Reverse osmosis membranes fouling by biopolymers in wastewater secondary effluent and membrane cleaning Public Deposited

http://ir.library.oregonstate.edu/concern/graduate_thesis_or_dissertations/2j62s750p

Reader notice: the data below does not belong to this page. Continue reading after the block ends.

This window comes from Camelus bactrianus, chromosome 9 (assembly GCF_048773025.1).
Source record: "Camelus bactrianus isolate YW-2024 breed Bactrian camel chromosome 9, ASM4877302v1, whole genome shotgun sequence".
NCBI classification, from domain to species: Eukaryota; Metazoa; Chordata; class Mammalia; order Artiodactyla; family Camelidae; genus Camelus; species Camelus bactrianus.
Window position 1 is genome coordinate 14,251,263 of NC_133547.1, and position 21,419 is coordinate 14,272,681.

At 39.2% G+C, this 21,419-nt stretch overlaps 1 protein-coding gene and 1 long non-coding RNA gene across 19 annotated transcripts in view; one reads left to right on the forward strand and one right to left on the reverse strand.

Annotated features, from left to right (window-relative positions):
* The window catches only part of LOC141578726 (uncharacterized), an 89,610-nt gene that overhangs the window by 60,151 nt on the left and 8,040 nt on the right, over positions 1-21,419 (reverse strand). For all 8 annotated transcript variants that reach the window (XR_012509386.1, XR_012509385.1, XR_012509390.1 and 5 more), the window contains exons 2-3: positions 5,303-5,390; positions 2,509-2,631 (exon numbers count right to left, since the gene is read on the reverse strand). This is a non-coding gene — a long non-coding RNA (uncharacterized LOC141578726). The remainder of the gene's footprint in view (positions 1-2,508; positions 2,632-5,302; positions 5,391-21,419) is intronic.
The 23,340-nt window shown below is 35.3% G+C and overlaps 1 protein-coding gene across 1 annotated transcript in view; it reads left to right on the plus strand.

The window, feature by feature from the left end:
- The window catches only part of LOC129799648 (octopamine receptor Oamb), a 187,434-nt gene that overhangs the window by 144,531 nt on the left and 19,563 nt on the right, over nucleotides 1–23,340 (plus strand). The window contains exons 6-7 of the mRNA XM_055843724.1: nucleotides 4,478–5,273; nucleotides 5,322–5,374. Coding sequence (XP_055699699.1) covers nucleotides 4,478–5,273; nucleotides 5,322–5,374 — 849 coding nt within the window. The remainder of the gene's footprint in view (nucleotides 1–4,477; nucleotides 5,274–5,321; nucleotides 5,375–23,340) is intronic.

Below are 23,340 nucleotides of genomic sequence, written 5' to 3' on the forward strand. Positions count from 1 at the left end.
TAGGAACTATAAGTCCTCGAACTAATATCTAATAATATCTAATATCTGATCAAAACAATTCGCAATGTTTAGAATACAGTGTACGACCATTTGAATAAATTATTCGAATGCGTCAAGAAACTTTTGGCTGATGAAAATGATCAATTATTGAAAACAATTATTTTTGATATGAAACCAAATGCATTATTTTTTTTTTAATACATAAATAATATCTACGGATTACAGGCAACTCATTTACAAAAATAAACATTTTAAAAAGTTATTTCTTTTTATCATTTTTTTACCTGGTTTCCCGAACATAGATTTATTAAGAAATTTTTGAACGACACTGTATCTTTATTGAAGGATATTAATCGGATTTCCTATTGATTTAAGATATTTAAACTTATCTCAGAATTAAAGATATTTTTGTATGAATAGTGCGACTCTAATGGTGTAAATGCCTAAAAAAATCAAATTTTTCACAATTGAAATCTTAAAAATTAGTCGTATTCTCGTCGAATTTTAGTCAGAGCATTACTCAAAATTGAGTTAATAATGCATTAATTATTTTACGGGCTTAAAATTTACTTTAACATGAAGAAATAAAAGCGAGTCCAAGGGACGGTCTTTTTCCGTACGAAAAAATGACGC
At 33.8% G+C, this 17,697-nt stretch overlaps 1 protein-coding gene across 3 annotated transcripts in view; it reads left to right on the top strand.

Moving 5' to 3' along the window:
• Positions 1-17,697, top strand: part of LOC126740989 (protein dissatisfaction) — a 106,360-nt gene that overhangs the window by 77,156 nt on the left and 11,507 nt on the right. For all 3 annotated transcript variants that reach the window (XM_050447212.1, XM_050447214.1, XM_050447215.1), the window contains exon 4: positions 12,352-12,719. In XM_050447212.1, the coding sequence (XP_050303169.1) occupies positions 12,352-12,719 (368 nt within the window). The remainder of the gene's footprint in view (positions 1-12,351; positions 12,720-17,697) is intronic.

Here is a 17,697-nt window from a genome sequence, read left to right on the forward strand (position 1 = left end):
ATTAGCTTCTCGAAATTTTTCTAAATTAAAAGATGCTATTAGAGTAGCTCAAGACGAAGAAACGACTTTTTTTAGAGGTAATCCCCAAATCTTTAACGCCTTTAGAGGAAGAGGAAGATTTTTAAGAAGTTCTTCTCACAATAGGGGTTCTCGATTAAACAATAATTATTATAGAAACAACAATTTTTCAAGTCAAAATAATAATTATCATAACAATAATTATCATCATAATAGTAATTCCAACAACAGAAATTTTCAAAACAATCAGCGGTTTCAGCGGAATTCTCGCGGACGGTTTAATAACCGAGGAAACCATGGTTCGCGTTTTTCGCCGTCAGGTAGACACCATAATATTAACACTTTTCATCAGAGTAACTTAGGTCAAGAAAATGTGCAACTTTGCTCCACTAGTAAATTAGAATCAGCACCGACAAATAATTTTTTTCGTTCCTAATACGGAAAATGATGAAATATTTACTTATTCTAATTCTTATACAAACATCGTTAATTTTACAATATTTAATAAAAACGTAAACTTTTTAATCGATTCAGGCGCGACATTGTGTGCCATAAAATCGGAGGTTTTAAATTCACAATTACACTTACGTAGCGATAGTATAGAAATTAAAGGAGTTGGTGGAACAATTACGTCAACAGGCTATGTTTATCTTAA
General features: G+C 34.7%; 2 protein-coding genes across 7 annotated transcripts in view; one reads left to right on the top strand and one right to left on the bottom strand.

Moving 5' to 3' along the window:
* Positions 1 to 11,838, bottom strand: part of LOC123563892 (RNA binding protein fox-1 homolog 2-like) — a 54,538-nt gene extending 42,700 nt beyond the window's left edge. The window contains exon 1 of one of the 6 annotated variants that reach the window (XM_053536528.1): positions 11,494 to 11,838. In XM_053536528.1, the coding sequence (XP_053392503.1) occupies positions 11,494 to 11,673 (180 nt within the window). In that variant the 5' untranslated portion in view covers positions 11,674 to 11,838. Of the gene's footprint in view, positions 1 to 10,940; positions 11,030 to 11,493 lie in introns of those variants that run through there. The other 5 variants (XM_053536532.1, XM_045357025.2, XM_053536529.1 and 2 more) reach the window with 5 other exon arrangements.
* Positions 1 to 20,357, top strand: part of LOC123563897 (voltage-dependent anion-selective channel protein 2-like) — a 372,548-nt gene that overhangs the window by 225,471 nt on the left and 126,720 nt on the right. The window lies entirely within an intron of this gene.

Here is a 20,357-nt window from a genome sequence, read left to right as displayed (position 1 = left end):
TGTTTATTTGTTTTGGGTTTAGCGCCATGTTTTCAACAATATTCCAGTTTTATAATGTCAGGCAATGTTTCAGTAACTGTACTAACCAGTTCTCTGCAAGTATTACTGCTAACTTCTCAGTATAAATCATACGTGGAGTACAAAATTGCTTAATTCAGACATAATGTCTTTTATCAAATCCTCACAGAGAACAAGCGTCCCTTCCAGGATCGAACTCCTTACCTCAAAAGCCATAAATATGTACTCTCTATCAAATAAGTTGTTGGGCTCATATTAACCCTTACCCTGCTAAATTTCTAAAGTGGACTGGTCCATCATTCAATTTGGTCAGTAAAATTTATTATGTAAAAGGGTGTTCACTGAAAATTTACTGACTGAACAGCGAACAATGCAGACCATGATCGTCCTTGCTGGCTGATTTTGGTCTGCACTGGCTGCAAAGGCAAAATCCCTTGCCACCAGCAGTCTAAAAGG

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  • Reverse osmosis (RO) is being increasingly used in treatment of domestic wastewater secondary effluent for potable and non-potable reuse. Among other foulants, dissolved biopolymers, i.e., proteins and polysaccharides, can lead to severe fouling of RO membranes. In this study, the roles of RO membrane surface properties in membrane fouling by two model biopolymers, Bovine Serum Albumin (BSA) and sodium alginate, was investigated. Three commercial RO membranes with different surface properties were tested in a laboratory-scale cross-flow RO system. Membrane surface properties considered include surface roughness, zeta potential, and hydrophobicity. The results revealed that surface roughness had the greatest effect on fouling by the biopolymers tested. Accordingly, modified membranes with smoother surfaces showed significantly lower fouling rates. Alginate was found to foul RO membranes much faster than BSA in the presence of Ca2+. Considerable synergistic effect was observed when both BSA and alginate were present. The larger foulant particle sizes measured in the co-existence of BSA and alginate indicate formation of BSA-alginate aggregates, which resulted in greater fouling rate. Faster initial flux decline was observed at higher initial permeate flux even when the flux was measured against accumulative permeate volume, indicating a negative impact of higher operating pressure. The efficiency of different chemical cleaning agents was evaluated. The results demonstrate that sodium dodecyl sulfate (SDS) and ethylenediamine tetracetic acid (EDTA) are effective cleaning chemicals for the fouling conditions tested.
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